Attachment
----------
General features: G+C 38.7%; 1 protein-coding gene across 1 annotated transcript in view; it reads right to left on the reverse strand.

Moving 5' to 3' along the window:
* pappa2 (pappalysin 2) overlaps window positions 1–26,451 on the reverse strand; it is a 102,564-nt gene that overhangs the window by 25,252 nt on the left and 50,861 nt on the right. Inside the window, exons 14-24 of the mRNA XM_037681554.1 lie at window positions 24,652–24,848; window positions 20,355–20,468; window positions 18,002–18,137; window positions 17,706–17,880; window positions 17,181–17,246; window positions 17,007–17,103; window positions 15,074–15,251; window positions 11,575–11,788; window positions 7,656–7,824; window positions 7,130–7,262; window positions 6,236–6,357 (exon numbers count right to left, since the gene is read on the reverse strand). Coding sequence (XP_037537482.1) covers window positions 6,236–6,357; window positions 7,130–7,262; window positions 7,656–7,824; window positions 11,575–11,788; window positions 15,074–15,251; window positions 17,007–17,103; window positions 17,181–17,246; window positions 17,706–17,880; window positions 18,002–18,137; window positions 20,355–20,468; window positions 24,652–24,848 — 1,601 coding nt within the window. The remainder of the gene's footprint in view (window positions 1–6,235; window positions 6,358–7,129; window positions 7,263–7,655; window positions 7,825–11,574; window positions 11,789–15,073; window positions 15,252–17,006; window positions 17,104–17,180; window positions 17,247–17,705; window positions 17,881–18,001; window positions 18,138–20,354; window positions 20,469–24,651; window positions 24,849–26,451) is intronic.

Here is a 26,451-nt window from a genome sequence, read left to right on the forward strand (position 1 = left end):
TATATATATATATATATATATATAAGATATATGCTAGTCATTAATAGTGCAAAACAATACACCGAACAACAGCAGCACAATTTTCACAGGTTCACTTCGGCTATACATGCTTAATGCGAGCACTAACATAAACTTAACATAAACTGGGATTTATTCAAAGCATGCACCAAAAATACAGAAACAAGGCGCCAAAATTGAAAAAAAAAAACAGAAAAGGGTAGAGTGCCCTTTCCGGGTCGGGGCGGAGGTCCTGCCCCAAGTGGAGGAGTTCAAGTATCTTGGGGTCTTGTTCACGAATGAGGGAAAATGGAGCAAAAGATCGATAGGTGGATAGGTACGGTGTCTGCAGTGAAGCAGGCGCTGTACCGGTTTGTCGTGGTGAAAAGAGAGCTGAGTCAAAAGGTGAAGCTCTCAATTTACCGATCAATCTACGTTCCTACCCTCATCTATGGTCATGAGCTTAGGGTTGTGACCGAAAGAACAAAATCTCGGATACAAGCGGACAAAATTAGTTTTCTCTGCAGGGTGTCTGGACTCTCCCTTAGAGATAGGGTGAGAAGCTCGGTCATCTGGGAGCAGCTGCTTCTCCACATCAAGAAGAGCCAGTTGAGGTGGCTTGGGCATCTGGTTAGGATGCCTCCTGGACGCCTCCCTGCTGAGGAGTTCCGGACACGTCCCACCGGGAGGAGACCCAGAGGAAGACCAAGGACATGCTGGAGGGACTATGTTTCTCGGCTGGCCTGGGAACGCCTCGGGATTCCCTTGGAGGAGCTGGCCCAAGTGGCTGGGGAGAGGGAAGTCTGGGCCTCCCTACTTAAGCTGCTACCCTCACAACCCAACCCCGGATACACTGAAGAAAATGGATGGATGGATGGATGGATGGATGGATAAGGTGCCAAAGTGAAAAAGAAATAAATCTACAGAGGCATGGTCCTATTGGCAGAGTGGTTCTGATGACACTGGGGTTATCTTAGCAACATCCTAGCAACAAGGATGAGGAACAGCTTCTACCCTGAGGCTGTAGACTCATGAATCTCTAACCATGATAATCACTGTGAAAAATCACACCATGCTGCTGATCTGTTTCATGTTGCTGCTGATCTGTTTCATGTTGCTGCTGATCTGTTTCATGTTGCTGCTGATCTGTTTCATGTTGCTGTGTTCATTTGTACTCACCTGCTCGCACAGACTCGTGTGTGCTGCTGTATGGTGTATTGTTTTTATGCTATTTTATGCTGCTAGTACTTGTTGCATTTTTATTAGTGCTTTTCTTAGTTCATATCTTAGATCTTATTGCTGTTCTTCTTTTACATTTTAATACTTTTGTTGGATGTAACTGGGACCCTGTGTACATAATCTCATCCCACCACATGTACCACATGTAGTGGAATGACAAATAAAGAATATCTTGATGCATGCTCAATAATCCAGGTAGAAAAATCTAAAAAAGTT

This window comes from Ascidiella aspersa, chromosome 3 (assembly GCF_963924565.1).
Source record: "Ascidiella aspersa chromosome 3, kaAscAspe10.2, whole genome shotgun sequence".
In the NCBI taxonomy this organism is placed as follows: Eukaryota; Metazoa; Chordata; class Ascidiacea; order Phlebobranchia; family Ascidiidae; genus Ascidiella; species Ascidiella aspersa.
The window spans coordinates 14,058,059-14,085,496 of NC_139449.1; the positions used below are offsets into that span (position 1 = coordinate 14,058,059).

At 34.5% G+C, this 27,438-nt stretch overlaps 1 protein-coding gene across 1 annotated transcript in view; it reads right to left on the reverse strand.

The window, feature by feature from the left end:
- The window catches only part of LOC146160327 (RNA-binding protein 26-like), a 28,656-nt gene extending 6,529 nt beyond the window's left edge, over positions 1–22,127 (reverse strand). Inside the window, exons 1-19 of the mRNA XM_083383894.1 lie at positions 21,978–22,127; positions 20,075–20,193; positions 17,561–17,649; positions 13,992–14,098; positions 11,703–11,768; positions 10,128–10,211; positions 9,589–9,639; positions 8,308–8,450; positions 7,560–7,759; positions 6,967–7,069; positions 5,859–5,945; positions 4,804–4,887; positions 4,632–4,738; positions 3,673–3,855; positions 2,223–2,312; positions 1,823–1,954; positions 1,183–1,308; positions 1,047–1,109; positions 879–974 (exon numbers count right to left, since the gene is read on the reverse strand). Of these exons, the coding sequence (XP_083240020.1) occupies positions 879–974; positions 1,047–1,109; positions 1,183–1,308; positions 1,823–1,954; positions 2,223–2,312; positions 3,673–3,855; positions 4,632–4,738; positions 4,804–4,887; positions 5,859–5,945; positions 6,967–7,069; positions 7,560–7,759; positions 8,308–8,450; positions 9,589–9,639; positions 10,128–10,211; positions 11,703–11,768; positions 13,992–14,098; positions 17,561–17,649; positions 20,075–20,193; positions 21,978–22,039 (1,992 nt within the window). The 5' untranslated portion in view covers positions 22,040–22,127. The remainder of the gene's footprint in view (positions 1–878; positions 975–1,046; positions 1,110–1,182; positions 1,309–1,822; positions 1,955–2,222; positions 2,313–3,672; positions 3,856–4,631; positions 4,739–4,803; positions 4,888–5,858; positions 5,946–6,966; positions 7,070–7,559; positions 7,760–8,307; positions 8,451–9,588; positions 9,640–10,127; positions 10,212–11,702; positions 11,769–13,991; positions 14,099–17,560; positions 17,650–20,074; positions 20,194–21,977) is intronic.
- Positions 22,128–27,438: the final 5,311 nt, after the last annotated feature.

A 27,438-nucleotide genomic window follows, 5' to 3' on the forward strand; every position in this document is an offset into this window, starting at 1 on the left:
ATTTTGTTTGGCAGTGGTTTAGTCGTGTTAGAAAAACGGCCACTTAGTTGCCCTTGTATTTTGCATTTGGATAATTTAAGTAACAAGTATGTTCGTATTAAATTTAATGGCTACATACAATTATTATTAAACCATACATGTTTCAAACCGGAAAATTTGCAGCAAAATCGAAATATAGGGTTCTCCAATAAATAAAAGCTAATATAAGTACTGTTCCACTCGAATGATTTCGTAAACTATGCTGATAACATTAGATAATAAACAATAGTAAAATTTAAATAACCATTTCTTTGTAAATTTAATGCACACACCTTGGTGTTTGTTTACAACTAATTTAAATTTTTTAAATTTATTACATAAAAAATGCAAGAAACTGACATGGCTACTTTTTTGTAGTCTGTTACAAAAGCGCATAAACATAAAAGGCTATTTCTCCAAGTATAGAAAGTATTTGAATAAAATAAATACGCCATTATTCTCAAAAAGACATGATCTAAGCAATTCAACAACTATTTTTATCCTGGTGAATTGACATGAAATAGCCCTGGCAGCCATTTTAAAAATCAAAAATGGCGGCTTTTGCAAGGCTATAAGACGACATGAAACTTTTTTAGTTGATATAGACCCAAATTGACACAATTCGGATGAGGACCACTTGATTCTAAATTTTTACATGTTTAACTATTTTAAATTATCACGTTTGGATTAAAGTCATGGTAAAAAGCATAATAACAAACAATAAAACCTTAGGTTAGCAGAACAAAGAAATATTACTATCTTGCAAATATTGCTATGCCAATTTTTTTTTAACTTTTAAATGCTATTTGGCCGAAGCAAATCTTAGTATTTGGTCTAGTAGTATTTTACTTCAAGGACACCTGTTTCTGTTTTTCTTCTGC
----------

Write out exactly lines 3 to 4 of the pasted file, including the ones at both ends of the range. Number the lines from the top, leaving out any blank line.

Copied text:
* pappa2 (pappalysin 2) overlaps window positions 1–26,451 on the reverse strand; it is a 102,564-nt gene that overhangs the window by 25,252 nt on the left and 50,861 nt on the right. Inside the window, exons 14-24 of the mRNA XM_037681554.1 lie at window positions 24,652–24,848; window positions 20,355–20,468; window positions 18,002–18,137; window positions 17,706–17,880; window positions 17,181–17,246; window positions 17,007–17,103; window positions 15,074–15,251; window positions 11,575–11,788; window positions 7,656–7,824; window positions 7,130–7,262; window positions 6,236–6,357 (exon numbers count right to left, since the gene is read on the reverse strand). Coding sequence (XP_037537482.1) covers window positions 6,236–6,357; window positions 7,130–7,262; window positions 7,656–7,824; window positions 11,575–11,788; window positions 15,074–15,251; window positions 17,007–17,103; window positions 17,181–17,246; window positions 17,706–17,880; window positions 18,002–18,137; window positions 20,355–20,468; window positions 24,652–24,848 — 1,601 coding nt within the window. The remainder of the gene's footprint in view (window positions 1–6,235; window positions 6,358–7,129; window positions 7,263–7,655; window positions 7,825–11,574; window positions 11,789–15,073; window positions 15,252–17,006; window positions 17,104–17,180; window positions 17,247–17,705; window positions 17,881–18,001; window positions 18,138–20,354; window positions 20,469–24,651; window positions 24,849–26,451) is intronic.

Here is a 26,451-nt window from a genome sequence, read left to right on the forward strand (position 1 = left end):